(158) Competition Act [section] 26(2).

(159) Id.

(160) FINNISH MERGER GUIDELINES, supra note 151, at 46. See, e.g., Press Release, FCA, Lehdistotiedote: MTV/Canal+ -kaupan kasittelyaikaa pidennettiin kahdella viikolla (Nov. 7, 2008), http://www.kilpailuvirasto.fi/cgibin/suomi.cgi?luku=tiedotteet&sivu=tied/t-2008-20 (in Finnish); Press Release, FCA, Canal+ -kaupan kasittelyaikaa jatkettiin torstaihin 27.11.2008 asti (Nov. 24, 2008), http://www.kilpailuvirasto.fi/cgi-bin/suomi.cgi?luku=tiedotteet&sivu =tied/t-2008-21 (in Finnish) (two extensions granted in TV4/Canal+ to allow the FCA time to evaluate commitments); and Press Release, FCA, Uponorin ja KWH:n valisen yrityskaupan kasittelyaikaa pidennettiin kuukaudella (Dec. 21, 2012), http://www.kilpailuvirasto.fi/cgi-bin/suomi.cgi?luku=tiedotteet& sivu=tied/t-2012-30) (in Finnish) (in which an extension was granted in Uponor Oyj/KWH-Yhtyma Oy to enable the FCA to evaluate additional markets).

(161) FINNISH MERGER GUIDELINES, supra note 151, at 46.

(162) Id. at 9.

(163) Competition Act [section] 25(1).

(164) Id. [section] 25(3); see also FINNISH MERGER GUIDELINES, supra note 151, at 10.

(165) Competition Act [section] 29(1).

(166) Id.[section] 42(2).

(167) Id. [section] 42(3).

(168) Id.

(169) Finnish Market Court Act [section] 9(2) (referring to Finnish Market Court Act [section] 1(1)(1)). One Judge constitutes a quorum if the relevant application has been withdrawn or if the case is ruled inadmissible or dismissed without prejudice, or for decisions on interim injunctions and preparatory measures. In the latter context and if justified by a special reason, the Finnish Market Court may comprise up to two other Judges. Id. [section] 9(1). If there is established case law pertaining to the case at hand, two Judges and up to two expert members constitute a quorum. Id. [section] 9(3).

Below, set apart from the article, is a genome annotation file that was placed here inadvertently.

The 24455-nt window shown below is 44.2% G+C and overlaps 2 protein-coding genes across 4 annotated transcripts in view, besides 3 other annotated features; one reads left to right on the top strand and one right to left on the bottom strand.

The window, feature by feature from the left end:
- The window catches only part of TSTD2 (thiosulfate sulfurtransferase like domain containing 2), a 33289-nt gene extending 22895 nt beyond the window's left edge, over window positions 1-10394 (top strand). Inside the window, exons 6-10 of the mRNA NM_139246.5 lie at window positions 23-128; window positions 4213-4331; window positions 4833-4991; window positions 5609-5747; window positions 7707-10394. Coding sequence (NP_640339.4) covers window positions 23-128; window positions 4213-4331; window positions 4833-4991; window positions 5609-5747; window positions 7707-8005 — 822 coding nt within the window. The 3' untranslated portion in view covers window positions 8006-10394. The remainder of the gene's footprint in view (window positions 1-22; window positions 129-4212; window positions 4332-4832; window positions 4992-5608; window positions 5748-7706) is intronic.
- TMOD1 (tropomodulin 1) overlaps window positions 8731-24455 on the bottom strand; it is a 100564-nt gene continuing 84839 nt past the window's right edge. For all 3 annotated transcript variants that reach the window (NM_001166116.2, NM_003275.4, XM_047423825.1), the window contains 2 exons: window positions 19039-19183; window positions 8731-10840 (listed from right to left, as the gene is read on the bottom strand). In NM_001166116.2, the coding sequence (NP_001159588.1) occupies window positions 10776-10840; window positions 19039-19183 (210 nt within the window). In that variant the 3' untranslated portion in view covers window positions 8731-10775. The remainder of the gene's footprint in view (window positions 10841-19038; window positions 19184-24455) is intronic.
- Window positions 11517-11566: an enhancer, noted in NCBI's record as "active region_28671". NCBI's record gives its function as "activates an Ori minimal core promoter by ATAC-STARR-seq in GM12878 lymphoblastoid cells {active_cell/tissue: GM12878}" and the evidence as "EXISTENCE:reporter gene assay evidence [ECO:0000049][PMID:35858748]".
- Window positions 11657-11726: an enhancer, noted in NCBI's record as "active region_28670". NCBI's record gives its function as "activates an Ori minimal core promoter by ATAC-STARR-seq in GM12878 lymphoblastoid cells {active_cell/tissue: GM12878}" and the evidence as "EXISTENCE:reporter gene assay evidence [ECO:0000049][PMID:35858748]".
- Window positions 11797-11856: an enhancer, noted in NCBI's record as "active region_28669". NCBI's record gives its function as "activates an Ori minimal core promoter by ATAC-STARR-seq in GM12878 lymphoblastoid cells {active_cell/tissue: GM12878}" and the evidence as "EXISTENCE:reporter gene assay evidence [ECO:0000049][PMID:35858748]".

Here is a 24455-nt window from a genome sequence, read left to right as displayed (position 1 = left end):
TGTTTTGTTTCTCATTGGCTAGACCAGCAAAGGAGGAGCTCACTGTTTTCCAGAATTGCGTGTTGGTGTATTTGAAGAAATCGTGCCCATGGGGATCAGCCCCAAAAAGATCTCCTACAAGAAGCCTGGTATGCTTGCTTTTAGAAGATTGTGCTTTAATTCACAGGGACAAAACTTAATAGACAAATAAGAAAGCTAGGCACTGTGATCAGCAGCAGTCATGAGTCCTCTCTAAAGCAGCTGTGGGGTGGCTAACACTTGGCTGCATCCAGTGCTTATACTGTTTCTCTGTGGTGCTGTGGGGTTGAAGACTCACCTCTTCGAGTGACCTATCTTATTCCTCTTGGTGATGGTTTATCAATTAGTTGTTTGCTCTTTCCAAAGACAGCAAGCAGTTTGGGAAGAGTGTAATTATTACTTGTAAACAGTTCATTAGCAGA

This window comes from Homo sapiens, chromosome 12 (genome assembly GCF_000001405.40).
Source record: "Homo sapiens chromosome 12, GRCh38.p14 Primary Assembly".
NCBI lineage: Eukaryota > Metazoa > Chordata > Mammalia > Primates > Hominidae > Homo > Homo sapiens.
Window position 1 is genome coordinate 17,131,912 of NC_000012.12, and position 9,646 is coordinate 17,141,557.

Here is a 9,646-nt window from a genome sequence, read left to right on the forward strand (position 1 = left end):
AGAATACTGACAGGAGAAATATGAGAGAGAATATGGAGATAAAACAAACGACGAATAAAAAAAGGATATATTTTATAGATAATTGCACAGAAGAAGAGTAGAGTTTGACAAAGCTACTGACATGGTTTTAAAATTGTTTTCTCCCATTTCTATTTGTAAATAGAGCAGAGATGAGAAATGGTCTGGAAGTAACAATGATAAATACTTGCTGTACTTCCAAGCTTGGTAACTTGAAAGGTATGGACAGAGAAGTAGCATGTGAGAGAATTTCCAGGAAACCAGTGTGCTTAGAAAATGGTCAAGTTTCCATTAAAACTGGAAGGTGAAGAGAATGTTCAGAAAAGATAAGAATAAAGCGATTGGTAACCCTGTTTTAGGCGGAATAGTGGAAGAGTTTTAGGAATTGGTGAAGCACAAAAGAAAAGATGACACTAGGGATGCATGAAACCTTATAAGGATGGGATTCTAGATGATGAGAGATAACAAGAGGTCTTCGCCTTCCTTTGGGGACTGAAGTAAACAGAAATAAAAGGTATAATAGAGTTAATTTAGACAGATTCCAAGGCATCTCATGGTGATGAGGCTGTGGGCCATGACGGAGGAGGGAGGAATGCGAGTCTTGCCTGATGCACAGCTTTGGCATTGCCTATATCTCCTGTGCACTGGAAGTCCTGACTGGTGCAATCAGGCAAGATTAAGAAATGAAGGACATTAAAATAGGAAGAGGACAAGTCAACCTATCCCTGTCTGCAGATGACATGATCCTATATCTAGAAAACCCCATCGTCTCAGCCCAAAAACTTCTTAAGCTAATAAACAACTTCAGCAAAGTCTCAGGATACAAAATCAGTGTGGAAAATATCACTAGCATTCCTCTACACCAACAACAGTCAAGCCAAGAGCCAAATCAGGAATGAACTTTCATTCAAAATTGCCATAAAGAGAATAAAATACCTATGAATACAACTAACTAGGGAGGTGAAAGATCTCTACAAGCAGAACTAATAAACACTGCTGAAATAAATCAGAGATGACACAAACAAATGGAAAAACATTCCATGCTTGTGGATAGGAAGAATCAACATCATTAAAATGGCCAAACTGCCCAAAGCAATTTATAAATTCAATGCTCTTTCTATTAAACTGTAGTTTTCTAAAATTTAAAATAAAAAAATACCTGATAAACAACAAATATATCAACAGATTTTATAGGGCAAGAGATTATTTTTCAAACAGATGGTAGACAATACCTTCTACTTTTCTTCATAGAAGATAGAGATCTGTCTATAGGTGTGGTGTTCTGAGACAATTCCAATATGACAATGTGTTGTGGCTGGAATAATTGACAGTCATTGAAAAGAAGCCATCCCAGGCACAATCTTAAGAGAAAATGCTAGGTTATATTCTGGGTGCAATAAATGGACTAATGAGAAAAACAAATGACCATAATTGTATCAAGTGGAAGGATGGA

(170) Id. [section] 10. The Chief Judge may refer a case to a reinforced hearing if the case addresses significant principles of law or if the ruling would deviate from earlier case law. A reinforced hearing is presided over by the Finish Market Court Judges and expert members who participated in the earlier hearing, together with additional Finnish Market Court Judges and expert members as appointed by the Chief Judge. Id. [section] 11.

(171) See Competition Cases, THE MARKET COURT, http://www.oikeus.fi /markkinaoikeus/20312.htm.

(172) See id.

(173) Competition Act No. 948/2011 [section] 44(1) (Nov. 1, 2011), available at http://www.kilpailuvirasto.fi/cgi-bin/english.cgi?luku=legislation&sivu =competition-act; Administrative Judicial Procedure Act (AJPA) (586/1996) [section] 22, available at http://www.finlex.fi/fi/laki/kaannokset/1996/en19960586 .pdf (amendments up to June 6, 2003, included in the English translation).